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PFAS Legislation in MN Impacts Closed-Cell SPF

-- UPDATE --

May 22, 2022 12:01 AM CT: As of this time, the Minnesota legislature adjourned Sunday without passing MN SF 4062 out of either chamber. The Conference Committee did pass an agreed upon version at 11:59pm (viewable here), but the clock had run out for any floor action. The agreed upon version does not contain any of the PFAS items highlighted in the previous action alert. Focus is now on the Governor as to whether he will call the legislature back for a special session, which he has stated many times in the past weeks he does not want to do. It is likely that if a special session is called, only the agreed upon language that was on the floor would be on the table for passage. Additional updates will be provided. 
 
Thank you to all the SPFAdvocacy Network members who engaged on this bill over the course of the session. Your efforts were extremely helpful in getting this preferred outcome and our write-in campaign to the Conference Committee was duly noted by ACC!


Legislators in Minnesota are currently negotiating the state’s omnibus environmental budget in conference committee, and the House version (HF 4492) contains language that would ban multiple uses of PFAS. SPFA is organizing opposition to the PFAS provisions from the House found in the conference version of SF 4062.
 
Issues for spray foam blowing agents in this bill:

  • Defines PFAS as substances that include any member of the class of fluorinated organic chemicals containing at least one fully fluorinated carbon atom.
  • Creates mandatory disclosure of PFAS in all products that contain a single fully fluorinated carbon atom .
 
SPFA is asking membership to send letters to Senate Conferees opposing the PFAS provisions from the House conference version of SF 4062 by Tuesday, May 17.
 
  • Suggested language to include in your letters: Say NO to overly broad PFAS bans in consumer products, mandatory written disclosure to MN Pollution Control Agency for all products that contain PFAS, a ban on class B firefighting foam, and an unnecessary legislative mandate for administrative rules on PFAS HRLs and water quality standards (PCA and Dept. of Health already have that authority).

 


MD Bill Could Eliminate use of SPF in WAP Projects


*** UPDATE ***


February 9, 2022 3:00 PM ET - SPFA has been assured by MD Delegate Charkoudian, sponsor of MD HB-108, that the language prohibiting the use of insulation and air sealing products containing chemical sensitizers (SPF) from will be removed from the bill before it goes to the House Committee on Economic Matters on February 10th. 

This is great news! With this amendment, there is no further action needed at this time. SPFA thanks each of you that participated in this important campaign. Collectively you helped to save SPF in Maryland.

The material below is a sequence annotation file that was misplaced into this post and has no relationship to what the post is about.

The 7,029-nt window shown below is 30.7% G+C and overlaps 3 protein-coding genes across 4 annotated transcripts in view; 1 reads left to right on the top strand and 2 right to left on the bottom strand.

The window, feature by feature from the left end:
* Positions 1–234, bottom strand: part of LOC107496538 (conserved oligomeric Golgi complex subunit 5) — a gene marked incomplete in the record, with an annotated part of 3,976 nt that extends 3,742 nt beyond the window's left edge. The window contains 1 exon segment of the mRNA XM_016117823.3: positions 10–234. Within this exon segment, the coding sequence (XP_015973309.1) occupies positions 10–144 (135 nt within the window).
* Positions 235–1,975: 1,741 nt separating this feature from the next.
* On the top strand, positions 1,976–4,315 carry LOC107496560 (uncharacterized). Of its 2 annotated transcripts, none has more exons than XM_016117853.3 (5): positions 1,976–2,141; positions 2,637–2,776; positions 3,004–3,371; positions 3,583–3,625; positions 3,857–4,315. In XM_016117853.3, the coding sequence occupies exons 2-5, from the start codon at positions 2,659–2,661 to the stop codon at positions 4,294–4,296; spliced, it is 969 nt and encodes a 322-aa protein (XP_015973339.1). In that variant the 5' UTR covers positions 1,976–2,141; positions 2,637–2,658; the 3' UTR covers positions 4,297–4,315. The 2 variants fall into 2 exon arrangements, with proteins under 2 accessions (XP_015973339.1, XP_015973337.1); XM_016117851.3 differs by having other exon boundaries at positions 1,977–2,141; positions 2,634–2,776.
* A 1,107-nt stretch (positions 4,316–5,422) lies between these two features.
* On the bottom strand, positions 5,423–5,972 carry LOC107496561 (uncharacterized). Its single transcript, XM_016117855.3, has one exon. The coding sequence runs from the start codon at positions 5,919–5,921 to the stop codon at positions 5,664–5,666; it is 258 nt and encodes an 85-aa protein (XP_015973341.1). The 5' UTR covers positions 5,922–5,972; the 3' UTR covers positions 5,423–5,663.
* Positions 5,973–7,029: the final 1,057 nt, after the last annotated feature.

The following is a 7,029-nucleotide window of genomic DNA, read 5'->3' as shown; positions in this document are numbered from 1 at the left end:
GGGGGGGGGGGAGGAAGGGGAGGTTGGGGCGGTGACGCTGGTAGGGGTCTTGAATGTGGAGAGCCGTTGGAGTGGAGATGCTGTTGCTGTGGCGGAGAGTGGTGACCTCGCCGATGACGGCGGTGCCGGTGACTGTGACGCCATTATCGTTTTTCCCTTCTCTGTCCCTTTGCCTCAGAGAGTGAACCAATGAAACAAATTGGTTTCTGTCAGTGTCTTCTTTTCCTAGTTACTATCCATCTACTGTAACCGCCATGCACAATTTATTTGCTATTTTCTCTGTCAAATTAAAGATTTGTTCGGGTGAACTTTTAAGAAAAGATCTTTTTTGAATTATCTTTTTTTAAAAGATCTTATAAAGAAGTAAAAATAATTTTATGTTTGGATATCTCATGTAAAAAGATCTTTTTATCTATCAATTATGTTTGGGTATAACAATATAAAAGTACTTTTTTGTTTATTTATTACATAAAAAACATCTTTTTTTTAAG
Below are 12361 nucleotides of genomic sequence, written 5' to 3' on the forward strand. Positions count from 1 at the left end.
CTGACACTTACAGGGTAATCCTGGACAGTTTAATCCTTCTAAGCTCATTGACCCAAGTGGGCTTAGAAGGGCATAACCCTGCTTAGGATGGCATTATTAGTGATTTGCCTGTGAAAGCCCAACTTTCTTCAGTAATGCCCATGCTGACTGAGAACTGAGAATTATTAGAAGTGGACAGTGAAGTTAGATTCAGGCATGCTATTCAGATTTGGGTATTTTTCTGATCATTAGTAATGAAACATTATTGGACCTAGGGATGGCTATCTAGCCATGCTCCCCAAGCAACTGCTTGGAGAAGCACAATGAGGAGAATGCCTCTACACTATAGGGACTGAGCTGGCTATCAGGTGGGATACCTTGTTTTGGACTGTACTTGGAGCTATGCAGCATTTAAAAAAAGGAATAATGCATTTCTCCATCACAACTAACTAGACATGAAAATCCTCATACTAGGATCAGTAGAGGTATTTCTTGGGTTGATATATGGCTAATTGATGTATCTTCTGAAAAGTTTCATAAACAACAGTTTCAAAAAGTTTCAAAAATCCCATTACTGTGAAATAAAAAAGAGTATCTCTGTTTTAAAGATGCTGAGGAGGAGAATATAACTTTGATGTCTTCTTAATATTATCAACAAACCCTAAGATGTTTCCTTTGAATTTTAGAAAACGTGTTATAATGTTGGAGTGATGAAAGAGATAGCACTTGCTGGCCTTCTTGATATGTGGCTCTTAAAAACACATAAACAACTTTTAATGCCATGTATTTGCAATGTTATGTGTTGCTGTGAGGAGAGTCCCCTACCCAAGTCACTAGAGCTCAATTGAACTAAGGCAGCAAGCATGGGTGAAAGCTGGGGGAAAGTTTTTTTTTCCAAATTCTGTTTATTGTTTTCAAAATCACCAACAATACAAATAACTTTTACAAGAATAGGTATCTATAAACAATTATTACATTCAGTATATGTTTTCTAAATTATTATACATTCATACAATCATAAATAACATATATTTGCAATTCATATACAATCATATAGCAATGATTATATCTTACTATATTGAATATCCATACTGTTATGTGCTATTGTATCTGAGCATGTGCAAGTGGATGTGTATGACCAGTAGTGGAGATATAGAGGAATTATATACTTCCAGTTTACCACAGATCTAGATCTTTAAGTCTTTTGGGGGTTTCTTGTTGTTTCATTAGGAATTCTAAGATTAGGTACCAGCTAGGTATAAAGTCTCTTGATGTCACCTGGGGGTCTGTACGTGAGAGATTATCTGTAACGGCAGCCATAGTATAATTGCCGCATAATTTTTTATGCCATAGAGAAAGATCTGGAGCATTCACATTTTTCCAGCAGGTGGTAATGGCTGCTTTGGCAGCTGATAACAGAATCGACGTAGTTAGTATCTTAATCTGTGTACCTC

There are two identical bills in the Maryland legislature that impact the use of SPF.  These bills, if passed, would ban the use of thermal insulating materials for weatherization assistance programs that include formaldehyde or any substance that is a Category 1 respiratory sensitizer as defined in 29 CFR Part 1910 (Appendix A).   The latter restriction would preclude the use of all SPF insulation and sealants.  

The Maryland House of Delegates Bill HB 108will be heard on February 10 at 1 PM by the House Committee on Economic Matters.   An identical Senate Bill SB 524 has been scheduled for a hearing in the Senate Finance Committee on February 15 at 1 PM.  

This bill is likely to pass without significant opposition from SPF stakeholders residing in or doing business in Maryland.

The Spray Polyurethane Foam Alliance opposes this bill and we need your help to contact key legislators in the MD Legislature no later than February 10th

 

 

NY Bill Impacts Closed-Cell SPF

 





A new bill, NY A 8491, bill was introduced to the Assembly Environmental Conservation Committee and would require manufacturers of products with intentionally added PFAS to report to the department as of Jan. 1, 2024. The bill bans carpets, rugs, cosmetic products, fabric treatment and personal care products with PFAS as of Jan. 1, 2025 and bans all products containing intentionally added PFAS as of Jan. 1, 2030, unless the department determines that the use is currently unavoidable. Here is the definition of PFAS:

 "Perfluoroalkyl and polyfluoroalkyl substances" or "PFAS" means substances that include any member of the class of fluorinated organic chemicals containing at least one fully flourished carbon atom.

Under this bill, PFAS ban would include fluorine-based blowing agents used in nearly all closed-cell SPF products.   

The Spray Polyurethane Foam Alliance opposes this bill and we need your help to contact your member of the New York Sate Assembly.








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